The purpose of this article is to discuss load balancing and how to implement and configure the technology in the Amazon Web Services™ (AWS) Amazon Elastic Compute Cloud (EC2) Beta environment. We will examine the purpose of load balancing and some of the features that it provides, and we will take a closer look at two practical examples of load balancing: DNS round robin and HA Proxy.
About Load BalancingThe purpose of this article is to discuss how load balancing can work in the context of Amazon EC2. Although many applications and technologies can be implemented in the Amazon EC2 environment, we will take a closer look at two of the most requested implementions: round robin DNS and HA Proxy. We will also discuss some of the other options that can be used in the proposed environment.
Before we delve further into how to implement and configure load balancing, let us take a quick look at what exactly load balancing is and what it accomplishes.
In the purest sense, load balancing is any technique that distributes a load among multiple entities such as CPUs, disk drives, servers, or any type of device. The goal of load balancing is primarily to obtain much greater utilization of available resources than can be obtained from a group of standalone objects (such as servers). In practice, load balancing can be provided through the use of hardware or software.
Hardware Load Balancing
Load balancing can be provided through specialized devices, such as a multilayer switch that can route packets within a cluster. Typically, implementing, configuring, and maintaining hardware-based solutions require costly investments in time and capital. Hardware load balancing is generally considered impractical for hosted environments and is mentioned here only in the interest of completeness.
Software Load Balancing
Software load balancing is provided in one of two ways: as a part of an operating system or as an add-on application. Load balancing that is implemented as a software-based solution can often offer ease of deployment and maintenance as well as performance similar to that of hardware-based solutions. Some common implementations of software-based load balancing include those bundled as part of Microsoft Windows or Linux, and add-ons such as HA Proxy, which is discussed later in this article.
In this article, we will discuss only the software-based aspect of load balancing.
Why Implement Load Balancing?
Load balancing offers many benefits to the hosted application. When considering a load-balancing solution and its suitability for your situation, consider the following benefits:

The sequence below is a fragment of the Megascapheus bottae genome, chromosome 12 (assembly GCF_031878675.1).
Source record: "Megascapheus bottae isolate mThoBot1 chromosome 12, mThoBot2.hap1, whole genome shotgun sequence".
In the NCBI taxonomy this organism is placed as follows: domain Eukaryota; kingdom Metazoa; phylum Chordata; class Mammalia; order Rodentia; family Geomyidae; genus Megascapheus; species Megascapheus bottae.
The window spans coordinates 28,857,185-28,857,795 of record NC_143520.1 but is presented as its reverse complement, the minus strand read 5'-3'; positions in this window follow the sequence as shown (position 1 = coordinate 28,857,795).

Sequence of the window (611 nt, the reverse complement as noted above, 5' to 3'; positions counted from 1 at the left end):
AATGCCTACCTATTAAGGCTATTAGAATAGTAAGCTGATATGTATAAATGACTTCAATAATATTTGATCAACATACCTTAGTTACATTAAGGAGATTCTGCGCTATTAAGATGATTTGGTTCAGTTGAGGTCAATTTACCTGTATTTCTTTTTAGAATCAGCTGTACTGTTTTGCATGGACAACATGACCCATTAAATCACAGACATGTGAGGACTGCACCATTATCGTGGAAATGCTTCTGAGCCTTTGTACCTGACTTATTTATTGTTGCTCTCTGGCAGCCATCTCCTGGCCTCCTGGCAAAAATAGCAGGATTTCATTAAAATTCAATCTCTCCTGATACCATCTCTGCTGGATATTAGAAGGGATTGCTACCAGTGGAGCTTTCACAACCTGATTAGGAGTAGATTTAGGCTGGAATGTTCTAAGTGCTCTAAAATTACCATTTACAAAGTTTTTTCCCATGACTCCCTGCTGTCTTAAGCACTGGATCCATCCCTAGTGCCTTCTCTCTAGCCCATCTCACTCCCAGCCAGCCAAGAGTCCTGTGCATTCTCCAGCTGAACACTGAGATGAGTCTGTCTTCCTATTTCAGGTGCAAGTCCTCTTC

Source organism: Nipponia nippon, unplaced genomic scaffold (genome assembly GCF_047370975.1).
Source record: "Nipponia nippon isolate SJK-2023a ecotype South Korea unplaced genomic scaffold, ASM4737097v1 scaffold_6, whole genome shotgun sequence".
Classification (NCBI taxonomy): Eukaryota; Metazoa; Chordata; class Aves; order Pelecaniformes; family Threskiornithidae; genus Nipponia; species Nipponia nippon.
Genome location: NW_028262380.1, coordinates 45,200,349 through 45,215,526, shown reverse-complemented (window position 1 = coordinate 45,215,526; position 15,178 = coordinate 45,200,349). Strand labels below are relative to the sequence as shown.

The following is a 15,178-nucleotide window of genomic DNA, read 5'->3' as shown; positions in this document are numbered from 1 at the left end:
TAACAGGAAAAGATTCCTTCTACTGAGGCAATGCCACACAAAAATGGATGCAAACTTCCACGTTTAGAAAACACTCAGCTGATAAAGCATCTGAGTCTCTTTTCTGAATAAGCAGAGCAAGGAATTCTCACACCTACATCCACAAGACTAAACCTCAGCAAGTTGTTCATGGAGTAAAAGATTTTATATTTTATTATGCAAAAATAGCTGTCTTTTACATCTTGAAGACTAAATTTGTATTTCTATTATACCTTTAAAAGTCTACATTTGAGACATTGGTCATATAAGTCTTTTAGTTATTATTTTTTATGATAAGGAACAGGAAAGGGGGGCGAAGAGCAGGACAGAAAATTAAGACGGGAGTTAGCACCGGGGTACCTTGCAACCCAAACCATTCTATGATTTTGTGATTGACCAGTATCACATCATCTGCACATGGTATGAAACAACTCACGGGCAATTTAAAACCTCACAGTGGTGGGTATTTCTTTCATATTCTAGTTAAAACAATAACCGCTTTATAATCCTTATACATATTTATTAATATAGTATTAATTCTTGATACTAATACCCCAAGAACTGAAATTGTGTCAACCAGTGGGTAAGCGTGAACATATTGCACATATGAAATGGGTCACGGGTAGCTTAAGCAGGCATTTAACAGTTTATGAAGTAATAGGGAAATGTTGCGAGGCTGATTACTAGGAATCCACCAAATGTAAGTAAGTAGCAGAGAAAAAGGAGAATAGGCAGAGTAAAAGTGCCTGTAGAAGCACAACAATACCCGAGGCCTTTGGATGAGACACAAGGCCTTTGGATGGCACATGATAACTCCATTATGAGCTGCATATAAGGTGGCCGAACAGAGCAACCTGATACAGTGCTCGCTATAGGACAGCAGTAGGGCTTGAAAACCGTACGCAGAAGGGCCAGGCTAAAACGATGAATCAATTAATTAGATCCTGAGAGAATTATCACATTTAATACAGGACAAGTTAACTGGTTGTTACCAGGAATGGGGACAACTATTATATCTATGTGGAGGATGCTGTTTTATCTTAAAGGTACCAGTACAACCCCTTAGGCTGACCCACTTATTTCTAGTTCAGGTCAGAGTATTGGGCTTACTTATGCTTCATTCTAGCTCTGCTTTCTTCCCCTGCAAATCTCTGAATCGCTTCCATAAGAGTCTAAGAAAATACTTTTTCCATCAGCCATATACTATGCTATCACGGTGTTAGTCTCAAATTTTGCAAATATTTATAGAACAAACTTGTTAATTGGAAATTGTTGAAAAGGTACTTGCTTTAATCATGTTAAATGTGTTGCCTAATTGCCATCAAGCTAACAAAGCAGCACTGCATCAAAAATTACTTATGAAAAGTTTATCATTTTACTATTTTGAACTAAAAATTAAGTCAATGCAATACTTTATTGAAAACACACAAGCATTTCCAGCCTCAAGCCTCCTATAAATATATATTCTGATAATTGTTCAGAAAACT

- Asymmetric load balancing. You can use this technique to disproportionately distribute loads across servers, generally to allocate different loads to servers with differing amounts of resources (e.g., CPU, memory).
- Priority activation. Priority activation occurs when a predefined number of available servers drops below a given threshold. Typically, this threshold is determined by load or the availability of servers to pick up increased load. In this scenario, you can allocate additional standby servers to handle a given need.
- SSL acceleration and distribution. Applications that make heavy use of Secure Socket Layer (SSL) can offload SSL-associated loads to servers that are better suited to handling an increased load. The offloading of SSL to different servers can increase overall performance of the group.
- TCP buffering. The load balancer can buffer responses from the server and spoon-feed the data to slow clients, allowing the server to move on to other tasks.
- Content filtering. Some load-balancing packages can modify traffic as it passes through the package.
- HTTP security. Some load-balancing packages can sanitize traffic and can employ other measures to obscure the clients behind them.
- Priority queuing. This feature provides the ability to prioritize traffic, based on need.
- Content-aware switching. You can use this advanced feature to direct traffic to a specific server, based on the URL being requested.
- Firewall. For security reasons, direct connections to backend servers are prevented.
Note: Some of these features and benefits are specific to certain technologies or applications.
Selecting a Service to Host with Load Balancing
Although several services can be hosted in a load-balanced environment, not all may benefit from the configuration. The following points should be considered when assessing services to be hosted with load balancing:
- Load balancing should not be viewed as a replacement for fault-tolerant architectures. When load balancing is implemented, a server that fails will remain offline and, in the event of round robin DNS, will still be sent requests.
- Applications that require a persistent connection to a specific database or backend server are generally incompatible by default. In certain situations, you might be able to put persistent connections in place outside of load balancing, but this option should be considered prior to implementing load balancing.
- Additional connections to a server cannot be guaranteed without additional work outside of load balancing.
Round Robin DNS
Using a technique known as round robin, you can perform a basic form of load balancing. Let's take a closer look at this technique and how to use it.
Round robin functions simply by providing a list of IP addresses instead of providing the traditional single IP used in standard DNS implementations. The server responds to requests by providing the first IP address on the list to the first requestor, the second IP address to the next requestor, and so on until the last IP is handed out. The server then repeats the process from the beginning. In this setup, each server to which traffic is redirected presumably has the same content (i.e., hosts the same website).